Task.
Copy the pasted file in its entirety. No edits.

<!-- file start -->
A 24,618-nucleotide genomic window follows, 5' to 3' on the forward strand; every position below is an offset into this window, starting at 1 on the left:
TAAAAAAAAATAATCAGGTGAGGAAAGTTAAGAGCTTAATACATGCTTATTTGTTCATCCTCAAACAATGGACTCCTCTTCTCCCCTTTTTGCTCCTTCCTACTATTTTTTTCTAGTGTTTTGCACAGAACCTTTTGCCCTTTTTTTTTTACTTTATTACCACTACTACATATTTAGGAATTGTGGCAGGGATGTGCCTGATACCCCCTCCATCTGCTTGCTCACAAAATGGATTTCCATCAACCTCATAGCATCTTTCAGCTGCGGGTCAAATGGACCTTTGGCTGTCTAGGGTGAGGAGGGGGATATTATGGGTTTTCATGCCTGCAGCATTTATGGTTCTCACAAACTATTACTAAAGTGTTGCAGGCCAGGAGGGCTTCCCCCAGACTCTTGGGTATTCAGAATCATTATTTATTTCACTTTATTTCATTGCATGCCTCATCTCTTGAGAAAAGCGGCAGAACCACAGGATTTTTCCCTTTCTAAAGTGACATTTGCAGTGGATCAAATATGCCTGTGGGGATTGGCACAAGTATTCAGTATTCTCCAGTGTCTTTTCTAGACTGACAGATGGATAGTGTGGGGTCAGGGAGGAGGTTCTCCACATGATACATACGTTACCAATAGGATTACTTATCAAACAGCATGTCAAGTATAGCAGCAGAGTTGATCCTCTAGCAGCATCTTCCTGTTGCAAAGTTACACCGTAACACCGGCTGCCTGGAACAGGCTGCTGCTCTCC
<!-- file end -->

A 24,618-nucleotide genomic window follows, 5' to 3' on the forward strand; every position below is an offset into this window, starting at 1 on the left:
TAAAAAAAAATAATCAGGTGAGGAAAGTTAAGAGCTTAATACATGCTTATTTGTTCATCCTCAAACAATGGACTCCTCTTCTCCCCTTTTTGCTCCTTCCTACTATTTTTTTCTAGTGTTTTGCACAGAACCTTTTGCCCTTTTTTTTTTACTTTATTACCACTACTACATATTTAGGAATTGTGGCAGGGATGTGCCTGATACCCCCTCCATCTGCTTGCTCACAAAATGGATTTCCATCAACCTCATAGCATCTTTCAGCTGCGGGTCAAATGGACCTTTGGCTGTCTAGGGTGAGGAGGGGGATATTATGGGTTTTCATGCCTGCAGCATTTATGGTTCTCACAAACTATTACTAAAGTGTTGCAGGCCAGGAGGGCTTCCCCCAGACTCTTGGGTATTCAGAATCATTATTTATTTCACTTTATTTCATTGCATGCCTCATCTCTTGAGAAAAGCGGCAGAACCACAGGATTTTTCCCTTTCTAAAGTGACATTTGCAGTGGATCAAATATGCCTGTGGGGATTGGCACAAGTATTCAGTATTCTCCAGTGTCTTTTCTAGACTGACAGATGGATAGTGTGGGGTCAGGGAGGAGGTTCTCCACATGATACATACGTTACCAATAGGATTACTTATCAAACAGCATGTCAAGTATAGCAGCAGAGTTGATCCTCTAGCAGCATCTTCCTGTTGCAAAGTTACACCGTAACACCGGCTGCCTGGAACAGGCTGCTGCTCTCC